The aforementioned tendencies between the State normative order and a non-State normative order found under anthropological deconstruction pose a preliminary question of whether they can be characterized as law in the first place to fit in legal pluralism. Upendra Baxi tried to analyze this, though sociologically, by delving incidentally into Sarah Engle Merri’s social life notion and Raz’s social source construct. He concluded that the non-State normative orders and their clash with the State normative order can be characterized as a fugitive law as they play hide and seek with the State law.[33] Though he characterized its nature of law using a metaphor, it is discernable that his argument was to treat it as law by basing it on Merri’s and Raz’s notions.[34] This resolves the first step that it can be characterized as law but again leads to the moot jurisprudential question of whether this law can be said to fit within the modern legal pluralistic notions of jurisprudence.

K. von Benda-Beckmann hypothesizes that these normative orders do help us trace the plural legal constellations in a social context.[35] He analyzed it by testing various laws in Indonesia, the Netherlands etc. on the anvil of modern legal pluralism and concurred with the argument of legal pluralism as an indication of various normative conceptions through which a particular social group authoritatively asserts social formation in society.[36] This can be linked to the IEA because the State and non-State normative orders tried to assert their respective goals to neutralize each other. Their approach was to check-mate each other and create a distinct legality.[37] Turner and Beyer also characterized it formally as competitive legal pluralism in which local actors operated in parallel legal orders in contrast to the State.[38] Though they did not try to subvert the State but created their own legality. Whether the word ‘competitive’ used by Turner and Beyer and ‘fugitive’ used by Baxi are similar is an open-ended thought with no direct answers. But some jurists claim that there is a prima facie link between all these theories[39] as their substratum is similar.

When these normative orders interact, formal legal rules in the form of statutes come into the picture.[40] The rules that emerge from competition or fugitiveness further satisfy Fukuyama’s argument that law develops due to competition between legal orders.[41] The statute is a reflection of the competition of orders in a social context. Whether it applies to all statutes or some is an aspect that he failed to clear but it fits perfectly in IEA.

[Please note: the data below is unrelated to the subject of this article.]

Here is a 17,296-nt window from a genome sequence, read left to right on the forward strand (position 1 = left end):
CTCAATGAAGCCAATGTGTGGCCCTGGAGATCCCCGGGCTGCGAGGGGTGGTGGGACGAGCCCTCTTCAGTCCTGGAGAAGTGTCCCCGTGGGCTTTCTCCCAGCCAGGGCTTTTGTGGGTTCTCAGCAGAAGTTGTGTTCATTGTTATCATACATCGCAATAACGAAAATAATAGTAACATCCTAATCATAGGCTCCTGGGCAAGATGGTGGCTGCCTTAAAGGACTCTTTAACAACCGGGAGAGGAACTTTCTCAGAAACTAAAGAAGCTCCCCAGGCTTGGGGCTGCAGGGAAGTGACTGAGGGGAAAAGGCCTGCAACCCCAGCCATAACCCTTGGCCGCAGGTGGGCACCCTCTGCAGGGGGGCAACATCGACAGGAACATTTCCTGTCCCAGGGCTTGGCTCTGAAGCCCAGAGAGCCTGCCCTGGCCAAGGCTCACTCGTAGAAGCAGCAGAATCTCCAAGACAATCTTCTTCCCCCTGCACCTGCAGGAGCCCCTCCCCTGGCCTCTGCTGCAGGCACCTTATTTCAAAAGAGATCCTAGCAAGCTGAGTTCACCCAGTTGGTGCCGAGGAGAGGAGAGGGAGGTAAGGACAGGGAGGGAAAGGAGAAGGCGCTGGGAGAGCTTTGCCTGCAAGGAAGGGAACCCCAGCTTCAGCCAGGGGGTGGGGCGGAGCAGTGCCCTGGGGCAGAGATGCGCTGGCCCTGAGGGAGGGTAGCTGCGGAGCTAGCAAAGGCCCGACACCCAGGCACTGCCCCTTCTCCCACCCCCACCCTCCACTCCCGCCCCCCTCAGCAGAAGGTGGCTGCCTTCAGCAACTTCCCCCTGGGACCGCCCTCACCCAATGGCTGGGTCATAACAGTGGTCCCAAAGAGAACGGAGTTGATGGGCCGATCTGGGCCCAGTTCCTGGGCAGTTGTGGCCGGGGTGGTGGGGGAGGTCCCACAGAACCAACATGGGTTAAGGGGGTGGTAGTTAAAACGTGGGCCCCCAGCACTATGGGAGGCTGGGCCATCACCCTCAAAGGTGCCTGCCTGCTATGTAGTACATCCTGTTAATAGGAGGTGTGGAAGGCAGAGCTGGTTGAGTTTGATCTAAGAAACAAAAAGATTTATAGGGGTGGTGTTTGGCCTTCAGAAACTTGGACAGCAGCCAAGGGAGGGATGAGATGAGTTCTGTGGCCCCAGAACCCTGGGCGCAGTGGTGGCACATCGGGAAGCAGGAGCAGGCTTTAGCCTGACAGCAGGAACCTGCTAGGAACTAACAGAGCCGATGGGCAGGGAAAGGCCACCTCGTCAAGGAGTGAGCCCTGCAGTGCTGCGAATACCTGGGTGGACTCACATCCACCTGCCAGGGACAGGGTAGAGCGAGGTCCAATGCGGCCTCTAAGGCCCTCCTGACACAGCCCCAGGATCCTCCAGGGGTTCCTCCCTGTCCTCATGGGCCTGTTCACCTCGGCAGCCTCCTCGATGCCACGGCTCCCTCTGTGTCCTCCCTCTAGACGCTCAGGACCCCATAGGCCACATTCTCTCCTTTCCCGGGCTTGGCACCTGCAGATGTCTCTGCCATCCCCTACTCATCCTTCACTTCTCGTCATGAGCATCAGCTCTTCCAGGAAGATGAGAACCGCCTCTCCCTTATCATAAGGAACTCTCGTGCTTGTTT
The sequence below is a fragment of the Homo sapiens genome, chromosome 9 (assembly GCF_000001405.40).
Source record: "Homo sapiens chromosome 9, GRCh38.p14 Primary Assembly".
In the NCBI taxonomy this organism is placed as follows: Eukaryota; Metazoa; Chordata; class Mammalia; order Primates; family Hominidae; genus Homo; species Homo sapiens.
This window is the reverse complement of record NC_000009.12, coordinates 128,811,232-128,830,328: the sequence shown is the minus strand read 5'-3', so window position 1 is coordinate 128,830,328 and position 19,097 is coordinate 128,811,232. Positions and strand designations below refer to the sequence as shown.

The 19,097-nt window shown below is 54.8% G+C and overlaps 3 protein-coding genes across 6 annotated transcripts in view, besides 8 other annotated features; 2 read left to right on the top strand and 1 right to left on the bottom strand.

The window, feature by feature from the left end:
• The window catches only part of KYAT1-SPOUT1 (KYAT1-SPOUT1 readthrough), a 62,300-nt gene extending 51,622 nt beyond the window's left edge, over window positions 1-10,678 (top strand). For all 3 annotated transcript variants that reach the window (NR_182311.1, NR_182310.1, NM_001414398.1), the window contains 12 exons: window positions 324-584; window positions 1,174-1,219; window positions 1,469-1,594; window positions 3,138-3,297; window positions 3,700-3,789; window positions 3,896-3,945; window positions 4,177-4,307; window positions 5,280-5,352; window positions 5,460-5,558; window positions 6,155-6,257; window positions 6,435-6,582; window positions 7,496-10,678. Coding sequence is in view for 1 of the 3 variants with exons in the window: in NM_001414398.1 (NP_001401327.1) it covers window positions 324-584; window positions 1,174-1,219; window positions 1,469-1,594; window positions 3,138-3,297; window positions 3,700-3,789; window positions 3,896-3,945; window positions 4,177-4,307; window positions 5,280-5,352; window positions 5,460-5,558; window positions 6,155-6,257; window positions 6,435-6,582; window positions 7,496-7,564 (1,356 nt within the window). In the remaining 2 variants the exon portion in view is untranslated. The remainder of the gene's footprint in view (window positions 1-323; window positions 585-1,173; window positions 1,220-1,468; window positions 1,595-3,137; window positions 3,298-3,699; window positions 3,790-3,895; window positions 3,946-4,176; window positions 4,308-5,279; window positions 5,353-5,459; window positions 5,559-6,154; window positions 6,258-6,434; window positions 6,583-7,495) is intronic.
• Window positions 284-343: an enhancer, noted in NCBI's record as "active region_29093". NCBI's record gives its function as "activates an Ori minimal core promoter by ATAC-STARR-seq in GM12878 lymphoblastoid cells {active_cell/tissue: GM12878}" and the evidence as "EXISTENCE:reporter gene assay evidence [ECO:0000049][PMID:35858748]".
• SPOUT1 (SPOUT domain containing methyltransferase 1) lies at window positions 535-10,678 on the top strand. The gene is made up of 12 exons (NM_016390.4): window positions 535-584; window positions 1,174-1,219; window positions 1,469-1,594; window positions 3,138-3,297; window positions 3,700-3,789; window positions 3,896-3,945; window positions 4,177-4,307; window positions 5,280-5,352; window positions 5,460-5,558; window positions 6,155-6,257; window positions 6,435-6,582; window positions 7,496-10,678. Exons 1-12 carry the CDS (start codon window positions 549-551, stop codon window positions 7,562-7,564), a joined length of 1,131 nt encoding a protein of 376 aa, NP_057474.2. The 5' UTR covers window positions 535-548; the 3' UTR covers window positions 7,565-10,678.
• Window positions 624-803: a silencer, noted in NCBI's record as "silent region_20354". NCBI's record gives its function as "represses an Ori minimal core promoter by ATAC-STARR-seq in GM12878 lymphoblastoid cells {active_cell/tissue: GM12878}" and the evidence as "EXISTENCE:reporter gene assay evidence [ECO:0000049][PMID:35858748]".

Julia Eckert’s similar argument helps us to apply this theory but in a nuanced way. Eckert adopts the same line of argument of modern legal pluralism but adds the role of religion and gender dynamics in it.[42] She contends that order becomes a normative order only when religion and gender have a role to play in it. Though this argument has not been received well by various jurists[43], it is fulfilled in the IEA also. Looking at the two instances carefully, we find religion and gender play an immense role. In the punitive self-harm cases, most of the time it was a helpless female, widow, old lady etc. who was killed or sacrificed.[44] Most of the time meek females were chosen as bait in the clash between the normative orders. Religion also finds its place in the incidents of Oaths in India. The British tried to introduce a neutral and uniform system of oaths but Hindu orthodox witnesses challenged this on the grounds of religious practices. They feared they would lose their soul and suffer in hell if there were the same oath practices for Hindus and non-Hindus.[45]

This linking of all arguments depicts a complex underlying issue but ultimately furthers the goal of modern legal pluralism. In Turner’s words, it is not always the conventional law which is the focus of legal pluralism. The conventional notion of legal pluralism consisting of institutionalized law has considerably diluted with the advent of new scholarship.[46] The new scholarship aims to understand the deeper structural issues beneath the conflicting normative orders within the pluralistic notion of legal pluralism to ultimately find the complete law.

The two aforementioned instances sufficiently prove the hypothesis of a conflict between the two normative orders beneath the IEA making it a complete law jurisprudentially. Thus, the anthropological deconstruction helped us to understand the true notion of a complete law to adequately study the modern notion of legal pluralism.

V. Conclusion

The anthropological deconstruction of IEA shows that State was not a passive onlooker but a constant player in the multiple normative orders. The IEA confines in itself some structural issues of modern legal pluralism that depict complex legal configurations in which incommensurable legal systems overlapped in time and space. The statute reflects a desire to stabilize the truth about India and Indians of the British administrators. The contributions of Turner, Beyer, K. von Benda-Beckmann and Julia Eckert further help us to understand the underlying notions beneath the Act and welcome the modern notion of legal pluralism.